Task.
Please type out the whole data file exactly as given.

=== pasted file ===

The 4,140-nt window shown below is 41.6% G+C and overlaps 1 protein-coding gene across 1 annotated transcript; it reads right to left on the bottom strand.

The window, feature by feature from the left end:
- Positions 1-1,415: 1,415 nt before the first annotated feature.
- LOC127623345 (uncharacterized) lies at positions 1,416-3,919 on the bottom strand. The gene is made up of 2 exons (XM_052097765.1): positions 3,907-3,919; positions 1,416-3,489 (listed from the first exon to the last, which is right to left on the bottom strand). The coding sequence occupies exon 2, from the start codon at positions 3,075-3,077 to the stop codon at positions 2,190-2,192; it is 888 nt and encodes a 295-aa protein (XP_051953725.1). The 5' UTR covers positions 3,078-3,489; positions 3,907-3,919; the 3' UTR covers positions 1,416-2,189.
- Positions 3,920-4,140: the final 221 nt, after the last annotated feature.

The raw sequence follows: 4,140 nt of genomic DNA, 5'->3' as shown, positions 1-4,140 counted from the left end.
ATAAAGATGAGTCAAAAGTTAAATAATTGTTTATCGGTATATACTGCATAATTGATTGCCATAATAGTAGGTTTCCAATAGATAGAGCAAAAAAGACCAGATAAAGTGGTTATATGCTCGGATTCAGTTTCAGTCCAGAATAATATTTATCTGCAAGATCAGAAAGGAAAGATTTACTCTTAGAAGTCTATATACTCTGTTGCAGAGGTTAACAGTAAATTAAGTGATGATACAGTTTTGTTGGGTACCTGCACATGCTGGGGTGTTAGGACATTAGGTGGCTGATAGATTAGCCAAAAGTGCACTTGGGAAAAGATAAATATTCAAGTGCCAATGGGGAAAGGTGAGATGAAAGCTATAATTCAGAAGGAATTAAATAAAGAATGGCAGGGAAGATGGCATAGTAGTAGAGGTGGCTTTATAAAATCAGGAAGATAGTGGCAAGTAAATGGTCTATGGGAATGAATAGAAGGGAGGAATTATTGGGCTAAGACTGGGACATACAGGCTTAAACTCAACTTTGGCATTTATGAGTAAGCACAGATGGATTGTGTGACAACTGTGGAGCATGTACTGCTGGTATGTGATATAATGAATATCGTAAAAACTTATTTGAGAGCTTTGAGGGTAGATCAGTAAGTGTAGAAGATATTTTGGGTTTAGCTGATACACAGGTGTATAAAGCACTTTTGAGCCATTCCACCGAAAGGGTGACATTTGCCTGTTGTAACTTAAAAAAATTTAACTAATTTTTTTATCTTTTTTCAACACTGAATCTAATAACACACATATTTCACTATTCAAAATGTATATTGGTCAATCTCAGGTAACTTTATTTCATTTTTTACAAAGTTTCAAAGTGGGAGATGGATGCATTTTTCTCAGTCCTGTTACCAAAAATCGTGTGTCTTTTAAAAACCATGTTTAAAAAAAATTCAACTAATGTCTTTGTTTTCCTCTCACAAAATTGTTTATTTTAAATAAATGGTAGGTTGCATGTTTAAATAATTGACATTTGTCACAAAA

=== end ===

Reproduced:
The 4,140-nt window shown below is 41.6% G+C and overlaps 1 protein-coding gene across 1 annotated transcript; it reads right to left on the bottom strand.

The window, feature by feature from the left end:
- Positions 1-1,415: 1,415 nt before the first annotated feature.
- LOC127623345 (uncharacterized) lies at positions 1,416-3,919 on the bottom strand. The gene is made up of 2 exons (XM_052097765.1): positions 3,907-3,919; positions 1,416-3,489 (listed from the first exon to the last, which is right to left on the bottom strand). The coding sequence occupies exon 2, from the start codon at positions 3,075-3,077 to the stop codon at positions 2,190-2,192; it is 888 nt and encodes a 295-aa protein (XP_051953725.1). The 5' UTR covers positions 3,078-3,489; positions 3,907-3,919; the 3' UTR covers positions 1,416-2,189.
- Positions 3,920-4,140: the final 221 nt, after the last annotated feature.

The raw sequence follows: 4,140 nt of genomic DNA, 5'->3' as shown, positions 1-4,140 counted from the left end.
ATAAAGATGAGTCAAAAGTTAAATAATTGTTTATCGGTATATACTGCATAATTGATTGCCATAATAGTAGGTTTCCAATAGATAGAGCAAAAAAGACCAGATAAAGTGGTTATATGCTCGGATTCAGTTTCAGTCCAGAATAATATTTATCTGCAAGATCAGAAAGGAAAGATTTACTCTTAGAAGTCTATATACTCTGTTGCAGAGGTTAACAGTAAATTAAGTGATGATACAGTTTTGTTGGGTACCTGCACATGCTGGGGTGTTAGGACATTAGGTGGCTGATAGATTAGCCAAAAGTGCACTTGGGAAAAGATAAATATTCAAGTGCCAATGGGGAAAGGTGAGATGAAAGCTATAATTCAGAAGGAATTAAATAAAGAATGGCAGGGAAGATGGCATAGTAGTAGAGGTGGCTTTATAAAATCAGGAAGATAGTGGCAAGTAAATGGTCTATGGGAATGAATAGAAGGGAGGAATTATTGGGCTAAGACTGGGACATACAGGCTTAAACTCAACTTTGGCATTTATGAGTAAGCACAGATGGATTGTGTGACAACTGTGGAGCATGTACTGCTGGTATGTGATATAATGAATATCGTAAAAACTTATTTGAGAGCTTTGAGGGTAGATCAGTAAGTGTAGAAGATATTTTGGGTTTAGCTGATACACAGGTGTATAAAGCACTTTTGAGCCATTCCACCGAAAGGGTGACATTTGCCTGTTGTAACTTAAAAAAATTTAACTAATTTTTTTATCTTTTTTCAACACTGAATCTAATAACACACATATTTCACTATTCAAAATGTATATTGGTCAATCTCAGGTAACTTTATTTCATTTTTTACAAAGTTTCAAAGTGGGAGATGGATGCATTTTTCTCAGTCCTGTTACCAAAAATCGTGTGTCTTTTAAAAACCATGTTTAAAAAAAATTCAACTAATGTCTTTGTTTTCCTCTCACAAAATTGTTTATTTTAAATAAATGGTAGGTTGCATGTTTAAATAATTGACATTTGTCACAAAA